During a recent discussion with the CEO of a Fortune 500 company having substantial operations in China, we asked if China is concerned about the chorus of relocation discussions. His answer was very relevant. He essentially stressed on three points — 1. China focusses on what global companies want - infrastructure, speed and cost of doing business. Those have not changed; 2. He himself has not seen any big companies moving out; and 3. China always knew with rising incomes, certain industries (mostly the ones not eco-friendly) will move out.
Without getting into whether the opinion is representative or the extent of opportunity, we believe there is an opportunity for India. It is an interesting point of view which should at the very least tell us that while we formulate strategies to engage global companies looking for alternative markets, it is pertinent to remain focussed on the fundamentals of investments — market, regulatory certainty, cost of doing business, and world-class infrastructure.
Matching China's agility and speed to suit investor requirements is the need of the hour, and it should be possible in the short term. Tesla's Shanghai-based giga-factory was built in record time: 168 working days. We need multiple such examples for India. We also need to create deep-rooted supply chain linkages within the local ecosystem and develop a robust common infrastructure that global players require. The country's investments in infrastructure will have to be expedited to leverage this opportunity and bring parity with global benchmarks, in terms of cost and access to a seamless power supply and multi-modal logistics. The development of industrial parks that can enable the plug and play model across industries, providing access to low-cost power and logistics can enhance India's competitiveness.
India has made global headlines of a steady increase in the World Bank's Ease of Doing Business (EoDB) rankings. However, this is also an opportunity for India to create a customised EoDB framework which can create impact at the grass-root level, which is entirely focussed on the cost of doing business. Many of our frameworks can be seen as compliance or input-oriented, as opposed to reality, and 200 per cent focused on outcomes. In line with the government's focus on easing the challenge for MSMEs, there is a need to create a framework that can provide support at the district level. Such a framework will also call for a renewed evaluation mechanism of the country's administrative arm, linking performance to impact made in the region, than just the number of announcements, media headlines, MoUs or notifications issued and money spent.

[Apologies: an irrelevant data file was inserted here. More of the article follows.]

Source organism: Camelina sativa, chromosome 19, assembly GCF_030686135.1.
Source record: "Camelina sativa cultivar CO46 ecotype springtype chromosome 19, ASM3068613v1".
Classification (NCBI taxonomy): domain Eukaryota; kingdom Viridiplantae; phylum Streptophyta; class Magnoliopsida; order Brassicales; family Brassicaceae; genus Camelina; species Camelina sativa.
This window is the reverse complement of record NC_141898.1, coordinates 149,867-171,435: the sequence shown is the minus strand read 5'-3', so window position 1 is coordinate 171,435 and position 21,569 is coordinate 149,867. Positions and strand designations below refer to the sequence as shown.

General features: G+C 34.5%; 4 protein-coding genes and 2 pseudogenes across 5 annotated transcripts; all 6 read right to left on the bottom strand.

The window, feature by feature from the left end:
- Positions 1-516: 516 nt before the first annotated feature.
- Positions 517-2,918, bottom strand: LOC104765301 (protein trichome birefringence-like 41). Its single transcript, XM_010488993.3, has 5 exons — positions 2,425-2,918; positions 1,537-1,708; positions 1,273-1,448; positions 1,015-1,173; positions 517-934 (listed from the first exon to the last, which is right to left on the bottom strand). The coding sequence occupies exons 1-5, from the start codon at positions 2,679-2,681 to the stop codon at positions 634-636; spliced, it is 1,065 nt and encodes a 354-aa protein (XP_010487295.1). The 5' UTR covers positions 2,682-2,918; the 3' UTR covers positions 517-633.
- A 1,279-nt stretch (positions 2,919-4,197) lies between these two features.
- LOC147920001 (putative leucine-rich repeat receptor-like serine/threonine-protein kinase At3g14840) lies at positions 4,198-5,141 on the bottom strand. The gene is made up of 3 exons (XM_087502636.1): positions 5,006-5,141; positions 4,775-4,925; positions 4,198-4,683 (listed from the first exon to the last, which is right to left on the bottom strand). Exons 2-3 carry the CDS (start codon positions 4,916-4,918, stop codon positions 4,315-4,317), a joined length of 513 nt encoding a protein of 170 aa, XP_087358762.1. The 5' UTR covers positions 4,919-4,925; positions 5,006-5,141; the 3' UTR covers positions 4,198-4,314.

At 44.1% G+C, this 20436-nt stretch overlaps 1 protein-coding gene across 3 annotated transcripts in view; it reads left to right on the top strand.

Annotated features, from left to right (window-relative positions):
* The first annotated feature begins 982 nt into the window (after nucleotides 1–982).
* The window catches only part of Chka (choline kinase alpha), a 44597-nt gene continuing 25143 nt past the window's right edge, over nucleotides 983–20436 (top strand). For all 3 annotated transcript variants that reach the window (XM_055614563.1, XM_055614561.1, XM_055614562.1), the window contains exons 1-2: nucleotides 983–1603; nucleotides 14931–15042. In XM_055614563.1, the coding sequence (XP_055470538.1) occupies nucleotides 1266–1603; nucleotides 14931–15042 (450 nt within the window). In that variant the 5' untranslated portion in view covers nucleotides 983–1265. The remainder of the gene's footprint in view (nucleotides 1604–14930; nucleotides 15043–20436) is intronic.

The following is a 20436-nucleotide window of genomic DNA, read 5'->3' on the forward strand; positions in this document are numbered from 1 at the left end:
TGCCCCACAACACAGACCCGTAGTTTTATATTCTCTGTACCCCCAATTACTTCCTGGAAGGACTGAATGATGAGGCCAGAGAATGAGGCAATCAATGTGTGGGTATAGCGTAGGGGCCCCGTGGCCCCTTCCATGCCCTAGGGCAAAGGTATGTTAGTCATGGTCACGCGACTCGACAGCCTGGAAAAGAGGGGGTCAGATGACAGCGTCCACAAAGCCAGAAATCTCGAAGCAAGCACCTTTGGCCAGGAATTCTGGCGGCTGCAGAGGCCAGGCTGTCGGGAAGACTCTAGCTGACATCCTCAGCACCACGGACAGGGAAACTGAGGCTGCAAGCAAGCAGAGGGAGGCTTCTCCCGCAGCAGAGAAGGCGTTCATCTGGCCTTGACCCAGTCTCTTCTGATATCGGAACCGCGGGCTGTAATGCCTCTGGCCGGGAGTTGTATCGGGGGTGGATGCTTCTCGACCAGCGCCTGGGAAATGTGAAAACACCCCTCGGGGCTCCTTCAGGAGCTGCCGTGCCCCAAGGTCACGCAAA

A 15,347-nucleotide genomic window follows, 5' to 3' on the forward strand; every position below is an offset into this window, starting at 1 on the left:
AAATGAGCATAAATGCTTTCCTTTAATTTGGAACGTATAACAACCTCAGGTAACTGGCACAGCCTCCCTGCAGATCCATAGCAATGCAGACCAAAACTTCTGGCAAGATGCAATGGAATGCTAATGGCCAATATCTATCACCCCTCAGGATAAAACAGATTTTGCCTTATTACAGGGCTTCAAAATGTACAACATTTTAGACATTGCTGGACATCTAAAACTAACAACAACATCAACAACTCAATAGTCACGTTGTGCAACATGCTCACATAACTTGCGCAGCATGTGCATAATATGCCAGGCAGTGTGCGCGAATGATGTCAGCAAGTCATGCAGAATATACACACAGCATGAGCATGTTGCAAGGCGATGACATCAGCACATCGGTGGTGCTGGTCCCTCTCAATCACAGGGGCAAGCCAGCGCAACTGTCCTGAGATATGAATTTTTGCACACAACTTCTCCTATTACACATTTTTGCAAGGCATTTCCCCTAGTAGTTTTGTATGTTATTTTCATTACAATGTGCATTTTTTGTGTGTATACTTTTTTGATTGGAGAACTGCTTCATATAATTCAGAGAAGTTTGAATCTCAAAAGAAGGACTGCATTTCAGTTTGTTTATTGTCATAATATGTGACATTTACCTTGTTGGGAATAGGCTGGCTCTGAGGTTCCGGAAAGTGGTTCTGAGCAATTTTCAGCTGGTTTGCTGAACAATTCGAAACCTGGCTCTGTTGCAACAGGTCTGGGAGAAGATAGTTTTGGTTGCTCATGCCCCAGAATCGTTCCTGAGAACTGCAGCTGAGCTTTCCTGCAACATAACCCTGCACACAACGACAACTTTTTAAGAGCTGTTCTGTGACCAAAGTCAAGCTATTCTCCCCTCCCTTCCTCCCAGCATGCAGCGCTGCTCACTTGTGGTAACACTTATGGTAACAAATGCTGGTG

In my view, the uncertain regulatory framework in India impacts most global companies looking to set up manufacturing operations in the country. We do need laws that protect large investors from localised regulatory changes that fundamentally alter business viability.
When it comes to attracting investments, India needs to focus on cooperative federalism to drive the next phase of growth and position itself as a key hub in the global value chains. States should not compete to show how much more they can give, but should proactively engage with potential companies, trade associations, business chambers, and work closely with the government. They should focus on creating an ecosystem that attracts investors, which make projects viable and leverages states' inherent strengths.
As Olympic Gold Medalist Emil Zatopek once said, "If you want to run, run a mile. If you want to experience a different life, run a marathon." India has to prepare for a marathon, and not a sprint.